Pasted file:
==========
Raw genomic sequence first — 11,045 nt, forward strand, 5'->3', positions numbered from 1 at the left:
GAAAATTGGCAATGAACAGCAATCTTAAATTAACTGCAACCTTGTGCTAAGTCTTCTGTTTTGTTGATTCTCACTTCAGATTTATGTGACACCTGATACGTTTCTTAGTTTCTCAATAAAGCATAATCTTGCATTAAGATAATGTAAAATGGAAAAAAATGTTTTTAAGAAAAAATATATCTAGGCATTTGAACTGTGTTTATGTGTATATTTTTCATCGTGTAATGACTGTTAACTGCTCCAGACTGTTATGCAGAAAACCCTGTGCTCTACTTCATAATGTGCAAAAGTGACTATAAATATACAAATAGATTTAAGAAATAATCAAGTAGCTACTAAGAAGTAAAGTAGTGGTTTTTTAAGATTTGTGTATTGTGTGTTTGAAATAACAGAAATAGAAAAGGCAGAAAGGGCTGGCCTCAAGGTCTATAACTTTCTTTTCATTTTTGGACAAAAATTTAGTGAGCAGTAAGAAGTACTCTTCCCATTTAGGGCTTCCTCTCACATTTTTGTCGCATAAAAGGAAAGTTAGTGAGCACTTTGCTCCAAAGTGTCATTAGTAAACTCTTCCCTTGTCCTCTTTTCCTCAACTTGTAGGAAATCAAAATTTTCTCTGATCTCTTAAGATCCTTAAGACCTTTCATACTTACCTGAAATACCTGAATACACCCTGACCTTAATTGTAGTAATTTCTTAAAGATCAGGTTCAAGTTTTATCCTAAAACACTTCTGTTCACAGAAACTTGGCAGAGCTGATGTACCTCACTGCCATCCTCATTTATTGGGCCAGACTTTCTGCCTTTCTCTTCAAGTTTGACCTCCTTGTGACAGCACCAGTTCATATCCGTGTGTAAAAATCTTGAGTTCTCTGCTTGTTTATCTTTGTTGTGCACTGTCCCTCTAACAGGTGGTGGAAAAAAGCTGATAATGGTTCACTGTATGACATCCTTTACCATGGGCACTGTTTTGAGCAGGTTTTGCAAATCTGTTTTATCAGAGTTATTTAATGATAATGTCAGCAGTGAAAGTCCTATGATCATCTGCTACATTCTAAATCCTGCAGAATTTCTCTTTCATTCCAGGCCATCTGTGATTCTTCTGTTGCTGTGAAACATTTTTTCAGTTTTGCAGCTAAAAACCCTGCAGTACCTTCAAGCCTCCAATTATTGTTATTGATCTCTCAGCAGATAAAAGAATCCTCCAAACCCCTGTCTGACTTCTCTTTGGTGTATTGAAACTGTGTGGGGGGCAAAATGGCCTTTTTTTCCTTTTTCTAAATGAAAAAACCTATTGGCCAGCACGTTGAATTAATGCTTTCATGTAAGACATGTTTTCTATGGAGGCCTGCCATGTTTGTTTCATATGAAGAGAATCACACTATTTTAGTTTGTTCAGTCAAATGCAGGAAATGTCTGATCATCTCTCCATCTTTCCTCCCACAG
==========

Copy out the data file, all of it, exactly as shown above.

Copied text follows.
Raw genomic sequence first — 11,045 nt, forward strand, 5'->3', positions numbered from 1 at the left:
GAAAATTGGCAATGAACAGCAATCTTAAATTAACTGCAACCTTGTGCTAAGTCTTCTGTTTTGTTGATTCTCACTTCAGATTTATGTGACACCTGATACGTTTCTTAGTTTCTCAATAAAGCATAATCTTGCATTAAGATAATGTAAAATGGAAAAAAATGTTTTTAAGAAAAAATATATCTAGGCATTTGAACTGTGTTTATGTGTATATTTTTCATCGTGTAATGACTGTTAACTGCTCCAGACTGTTATGCAGAAAACCCTGTGCTCTACTTCATAATGTGCAAAAGTGACTATAAATATACAAATAGATTTAAGAAATAATCAAGTAGCTACTAAGAAGTAAAGTAGTGGTTTTTTAAGATTTGTGTATTGTGTGTTTGAAATAACAGAAATAGAAAAGGCAGAAAGGGCTGGCCTCAAGGTCTATAACTTTCTTTTCATTTTTGGACAAAAATTTAGTGAGCAGTAAGAAGTACTCTTCCCATTTAGGGCTTCCTCTCACATTTTTGTCGCATAAAAGGAAAGTTAGTGAGCACTTTGCTCCAAAGTGTCATTAGTAAACTCTTCCCTTGTCCTCTTTTCCTCAACTTGTAGGAAATCAAAATTTTCTCTGATCTCTTAAGATCCTTAAGACCTTTCATACTTACCTGAAATACCTGAATACACCCTGACCTTAATTGTAGTAATTTCTTAAAGATCAGGTTCAAGTTTTATCCTAAAACACTTCTGTTCACAGAAACTTGGCAGAGCTGATGTACCTCACTGCCATCCTCATTTATTGGGCCAGACTTTCTGCCTTTCTCTTCAAGTTTGACCTCCTTGTGACAGCACCAGTTCATATCCGTGTGTAAAAATCTTGAGTTCTCTGCTTGTTTATCTTTGTTGTGCACTGTCCCTCTAACAGGTGGTGGAAAAAAGCTGATAATGGTTCACTGTATGACATCCTTTACCATGGGCACTGTTTTGAGCAGGTTTTGCAAATCTGTTTTATCAGAGTTATTTAATGATAATGTCAGCAGTGAAAGTCCTATGATCATCTGCTACATTCTAAATCCTGCAGAATTTCTCTTTCATTCCAGGCCATCTGTGATTCTTCTGTTGCTGTGAAACATTTTTTCAGTTTTGCAGCTAAAAACCCTGCAGTACCTTCAAGCCTCCAATTATTGTTATTGATCTCTCAGCAGATAAAAGAATCCTCCAAACCCCTGTCTGACTTCTCTTTGGTGTATTGAAACTGTGTGGGGGGCAAAATGGCCTTTTTTTCCTTTTTCTAAATGAAAAAACCTATTGGCCAGCACGTTGAATTAATGCTTTCATGTAAGACATGTTTTCTATGGAGGCCTGCCATGTTTGTTTCATATGAAGAGAATCACACTATTTTAGTTTGTTCAGTCAAATGCAGGAAATGTCTGATCATCTCTCCATCTTTCCTCCCACAG